SADER: The History of a Publishing House
Ibrahim Sader, the founder.
On the 9th of May 1915, in Beirut, died the very first bookseller & publisher of the city, Ibrahim Sader. He started his business in 1863, serving it for more than fifty years, during which he put Arab imprints and rare printed works at the disposal of the people of Beirut in general, and the young in particular.1
In 1863, Ibrahim Sader opened his bookshop, al-Maktabat al-ʿUmūmiyyat [The General Bookshop], in downtown Beirut; he became one of the first booksellers in the future capital of Lebanon during a time when the word maktabaẗ [bookshop] wasn’t commonly used to designate the place where books were sold.
The Arabic in the middle: "The General Library, owned by Ibrahim Sader, Beirut."
A tribute2 published in 1941 in al-Maǧallaẗ al-Qaḍāʾiyyaẗ [The Judicial Journal] traces the origins of the Sader family back to the village of Hesrayel in the region of Jbeil [Byblos], where they had been known as the Helou family.
The stories concerning the professional onset of the Sader family are diverse. Legends and facts intertwine. Those who could have recounted the events of this period, such as Ibrahim’s two sons, did not, and neither did their sons. Some of the great grandsons are trying to reconstitute the past, while others rely on their parents’ imagination. Hence, two different versions emerged. According to the first:3
“Ibrahim Sader was illiterate and repaired umbrellas. His customers were often clergymen. Priests used to visit his shop, which wasn’t far away from the Grand Theatre. Being short on cash, they often used to compensate him with a book. In 1863, as his stack of books grew considerably higher, Ibrahim opened a bookshop, al-Maktabat al-ʿUmūmiyyat behind the current Maronite Cathedral of Saint Georges.”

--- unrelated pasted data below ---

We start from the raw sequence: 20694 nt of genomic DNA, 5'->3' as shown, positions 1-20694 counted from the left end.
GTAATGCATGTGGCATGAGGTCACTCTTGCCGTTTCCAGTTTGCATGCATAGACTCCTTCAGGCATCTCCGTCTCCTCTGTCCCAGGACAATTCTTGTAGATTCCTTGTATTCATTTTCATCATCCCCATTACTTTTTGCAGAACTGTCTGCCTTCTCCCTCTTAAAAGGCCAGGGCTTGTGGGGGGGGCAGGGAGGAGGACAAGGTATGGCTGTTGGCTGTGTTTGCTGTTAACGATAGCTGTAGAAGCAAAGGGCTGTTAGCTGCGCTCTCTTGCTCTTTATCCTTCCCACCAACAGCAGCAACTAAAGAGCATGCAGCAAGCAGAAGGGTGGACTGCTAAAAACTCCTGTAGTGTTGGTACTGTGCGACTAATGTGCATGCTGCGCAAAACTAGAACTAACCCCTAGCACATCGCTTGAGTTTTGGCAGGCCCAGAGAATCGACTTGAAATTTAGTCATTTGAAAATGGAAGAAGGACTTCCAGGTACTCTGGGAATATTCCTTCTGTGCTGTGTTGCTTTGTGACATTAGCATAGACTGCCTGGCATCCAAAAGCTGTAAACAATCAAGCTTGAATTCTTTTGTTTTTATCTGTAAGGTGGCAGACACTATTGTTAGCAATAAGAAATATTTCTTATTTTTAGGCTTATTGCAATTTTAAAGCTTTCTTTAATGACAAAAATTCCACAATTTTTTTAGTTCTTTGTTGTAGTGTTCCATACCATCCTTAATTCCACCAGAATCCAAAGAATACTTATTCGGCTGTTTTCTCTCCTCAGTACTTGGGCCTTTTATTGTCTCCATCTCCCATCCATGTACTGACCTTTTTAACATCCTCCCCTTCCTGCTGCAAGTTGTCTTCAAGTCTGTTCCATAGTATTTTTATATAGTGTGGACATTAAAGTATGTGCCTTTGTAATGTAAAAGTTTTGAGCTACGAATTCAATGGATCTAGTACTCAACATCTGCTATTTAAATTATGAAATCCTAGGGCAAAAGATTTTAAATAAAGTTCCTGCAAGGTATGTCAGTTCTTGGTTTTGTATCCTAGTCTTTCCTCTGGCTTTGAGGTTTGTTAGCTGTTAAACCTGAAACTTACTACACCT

Emma Sader, wife of Antoun Sader.
The second version of the story comes from the recollections of Emma4, born a Sader herself, and the wife of Antoun (Ibrahim’s grandson). It is her sons who now manage Dar Sader, one of the two publishing houses that emerged from the General Bookshop. She said:
“My father Philippe Sader was Ibrahim’s grandnephew. Ibrahim had been falsely accused of a murder in 1860 in his natal village of Darb al-Sim. Friends of his, who were Shiites from the south, helped him flee to Beirut. His sister Martha followed him, and she stayed with her husband not far from where he lived. Ibrahim had opened a shop in Souk Abou al-Nasr behind the Saint Georges Church. He used to sell rosaries that he himself made, usually from precious stones. The monks of the Antonine Maronite Order were his clients. It is probably because of their help that he started making breviaries. He had bought a little printing press and had hired an employee to print books that he sold along with the rosaries.”
This version makes more sense because: first of all the Grand Theater5 was not built until 1927 and moreover the production of rosaries leads more logically to the clergy than umbrella reparation, and therefore, to the printing of prayer books and finally to books in general. But the umbrellas still have a story of their own, as Emma says:
“It is my grandfather Elias Sader that used to make umbrellas. He had come from Darb al-Sim to marry Adma Jezzini, Marta’s daughter (Martha being Ibrahim’s sister). He then opened an umbrella workshop in the same building where Ibrahim’s bookshop was located. Adma used to cut and sew the fabric that Elias fixed on the metal. I remember this since it is my grandmother Adma who told me this story. Ibrahim never made umbrellas nor had he fixed any.”